There’s nowhere on the main street in Kinnegad to buy a pint of milk or a newspaper now, you know.
Not since “Flemings”, the traditional “newsagents”, closed its doors a few months ago.
There was no big announcement, no social media campaign to keep it open.
The doors just weren’t opened the next morning.
And within a fortnight the long established newsagents in Enfield, “Ryans” (formerly “Mulligans”) went the same way.
These shops occupy prime Main Street positions in the centre of Kinnegad and Enfield; and they used to occupy prime positions in their respective communities.
Before the internet, before social media, people used to buy newspapers and magazines.
And the National Lottery only put their Lotto machines into a limited number of outlets in any town. The local newsagent was generally their first choice.
Because the newsagent’s shop could guarantee footfall-plenty of it.
People needed newspapers and milk and cigarettes and pipe tobacco and pipe cleaners and petrol for Zippo lighters.
So, they had a type of monopoly because the newspaper and magazine companies only supplied official, recognised newsagents.
Throw in the Lotto franchise and you soon had farmers coming in, looking you in the eye and solemnly saying: “If only I had a yard of counter…”.
Well the shoe is on the other foot now. Farmers can afford plenty of yards of counter now-but don’t want them.
Now, Tesco, Supervalu, Lidl, Aldi, Centra, Spar, filling stations, and all the others sell newspapers and magazines and lottery tickets and tobacco, and anything else you need.
They almost certainly provide free parking too in a convenient, easy to access location on the outskirts of town; and Tesco allow you to quickly check yourself out, thereby preventing you from slagging anyone about “the yard of counter”.
I started my business life in a convenience store in 1986 and the 1st big job I had to take care of was to get a regular supply of newspapers. The newspaper companies wouldn’t supply because I wasn’t a recognised newsagent, and wasn’t permitted to become one. The paper companies were perfectly happy to have control of distribution through a discrete, controllable network of shops because it was cost effective and allowed them to wield inordinate power.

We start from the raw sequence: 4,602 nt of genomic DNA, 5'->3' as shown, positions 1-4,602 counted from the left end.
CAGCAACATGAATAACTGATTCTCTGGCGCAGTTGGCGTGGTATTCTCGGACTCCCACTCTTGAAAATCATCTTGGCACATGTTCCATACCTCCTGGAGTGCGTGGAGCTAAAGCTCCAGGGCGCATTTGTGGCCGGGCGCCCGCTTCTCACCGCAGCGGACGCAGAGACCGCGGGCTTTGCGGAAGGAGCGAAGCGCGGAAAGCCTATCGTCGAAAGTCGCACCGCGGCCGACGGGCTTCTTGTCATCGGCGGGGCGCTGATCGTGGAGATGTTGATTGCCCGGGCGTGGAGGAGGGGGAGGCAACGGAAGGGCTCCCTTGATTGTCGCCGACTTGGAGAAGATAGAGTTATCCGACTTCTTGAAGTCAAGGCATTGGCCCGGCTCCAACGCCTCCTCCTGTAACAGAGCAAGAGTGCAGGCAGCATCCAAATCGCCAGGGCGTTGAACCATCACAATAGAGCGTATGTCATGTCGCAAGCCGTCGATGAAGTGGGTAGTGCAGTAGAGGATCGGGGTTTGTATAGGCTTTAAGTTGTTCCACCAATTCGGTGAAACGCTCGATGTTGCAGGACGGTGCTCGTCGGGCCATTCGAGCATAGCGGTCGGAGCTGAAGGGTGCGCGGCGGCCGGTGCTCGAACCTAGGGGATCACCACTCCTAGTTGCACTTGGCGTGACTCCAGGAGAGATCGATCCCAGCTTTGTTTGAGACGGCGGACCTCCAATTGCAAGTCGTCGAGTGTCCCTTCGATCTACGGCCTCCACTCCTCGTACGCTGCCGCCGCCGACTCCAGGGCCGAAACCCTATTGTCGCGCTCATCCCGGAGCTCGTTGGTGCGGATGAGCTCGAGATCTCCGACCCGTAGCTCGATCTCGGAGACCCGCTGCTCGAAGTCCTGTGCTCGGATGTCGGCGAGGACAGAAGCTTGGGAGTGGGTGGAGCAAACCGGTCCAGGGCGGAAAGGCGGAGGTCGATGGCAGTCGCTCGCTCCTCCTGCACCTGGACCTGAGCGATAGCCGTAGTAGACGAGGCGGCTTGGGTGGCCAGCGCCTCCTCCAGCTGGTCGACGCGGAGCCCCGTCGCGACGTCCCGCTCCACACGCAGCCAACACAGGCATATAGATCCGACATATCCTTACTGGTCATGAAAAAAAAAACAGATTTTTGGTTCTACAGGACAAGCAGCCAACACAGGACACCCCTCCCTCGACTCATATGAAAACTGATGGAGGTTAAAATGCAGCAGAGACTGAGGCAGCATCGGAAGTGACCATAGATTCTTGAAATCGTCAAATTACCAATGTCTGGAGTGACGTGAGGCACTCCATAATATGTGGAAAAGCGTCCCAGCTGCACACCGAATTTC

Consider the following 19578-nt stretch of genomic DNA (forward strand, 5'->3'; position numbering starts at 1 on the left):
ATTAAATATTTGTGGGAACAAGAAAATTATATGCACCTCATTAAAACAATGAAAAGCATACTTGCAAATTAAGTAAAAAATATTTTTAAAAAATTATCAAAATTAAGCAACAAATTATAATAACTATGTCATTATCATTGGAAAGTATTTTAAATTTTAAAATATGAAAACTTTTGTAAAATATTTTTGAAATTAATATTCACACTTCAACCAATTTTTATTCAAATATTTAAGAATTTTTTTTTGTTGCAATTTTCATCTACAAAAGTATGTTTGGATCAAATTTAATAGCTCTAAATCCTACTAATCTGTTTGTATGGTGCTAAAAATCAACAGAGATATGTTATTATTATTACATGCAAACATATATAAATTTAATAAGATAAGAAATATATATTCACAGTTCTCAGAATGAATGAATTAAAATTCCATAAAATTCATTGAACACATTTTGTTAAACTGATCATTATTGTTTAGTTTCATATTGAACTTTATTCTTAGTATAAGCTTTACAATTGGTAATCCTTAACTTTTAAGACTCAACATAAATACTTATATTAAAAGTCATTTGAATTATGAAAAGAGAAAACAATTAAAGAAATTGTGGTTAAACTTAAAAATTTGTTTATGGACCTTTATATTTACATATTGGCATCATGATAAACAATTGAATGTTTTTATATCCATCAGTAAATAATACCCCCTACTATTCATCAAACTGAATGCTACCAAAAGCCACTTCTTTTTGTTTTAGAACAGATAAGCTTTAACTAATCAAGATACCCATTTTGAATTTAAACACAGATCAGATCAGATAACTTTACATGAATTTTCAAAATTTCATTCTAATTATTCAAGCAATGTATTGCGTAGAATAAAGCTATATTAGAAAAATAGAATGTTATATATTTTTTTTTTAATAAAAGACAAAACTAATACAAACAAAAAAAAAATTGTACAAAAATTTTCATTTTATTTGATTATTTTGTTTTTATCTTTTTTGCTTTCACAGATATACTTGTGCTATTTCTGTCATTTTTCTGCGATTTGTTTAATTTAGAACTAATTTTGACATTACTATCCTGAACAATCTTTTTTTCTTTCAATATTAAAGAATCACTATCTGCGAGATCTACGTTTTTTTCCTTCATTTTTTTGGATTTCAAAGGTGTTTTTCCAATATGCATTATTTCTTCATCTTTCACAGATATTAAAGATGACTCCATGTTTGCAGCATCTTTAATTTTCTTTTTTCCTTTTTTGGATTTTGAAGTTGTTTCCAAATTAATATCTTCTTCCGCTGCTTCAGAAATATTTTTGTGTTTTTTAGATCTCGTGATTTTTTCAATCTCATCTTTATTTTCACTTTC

I used to envy the official newsagent. Yes, I mean real envy.
He was “official” and a “recognised newsagent” and the sales representatives from Independent Newspapers and the Irish Times and Easons and Newspread used to make regular calls to him, see was there anything he needed, and shoot the breeze.
Now? There’s nobody calling to him now. In fact, he’s closed the door, pulled the shutter, and gone home.
He’s discovered now that once lads like me could eventually-shock, horror-get the newspapers directly from the paper companies and his artificial protection was removed, he was in big trouble.
Throw in the typical size of the newsagent’s premises of around 500-1,000 square feet and a transition to a convenience store wasn’t on the cards for a lot of them.
Consider too that their advantageous centre of town location could now become a problem with an increasing number of people having motor cars and needing somewhere to park and the inevitable, inexorable decline of the traditional newsagent isn’t hard to explain.
I’ve always loved retailing and I was born into a family of small retailers. But one thing certain about retail is its competitiveness and ruthlessness.
It’s dog eat dog and the survival of the fittest and requires a great degree of flexibility, adaptability, and willingness to change or wither and die.
Unfortunately further closures of newsagents like Flemings in Kinnegad and Ryans in Enfield are as certain as night following day.
Because what they did, their franchise, is now being done by convenience stores, supermarkets, and filling stations.
If you’re in retailing, or thinking about getting into it, you should spend some time thinking about how quickly and substantially retailing can change, and think too about a plan B or C.
Because you don’t want to go the same way of the newsagency.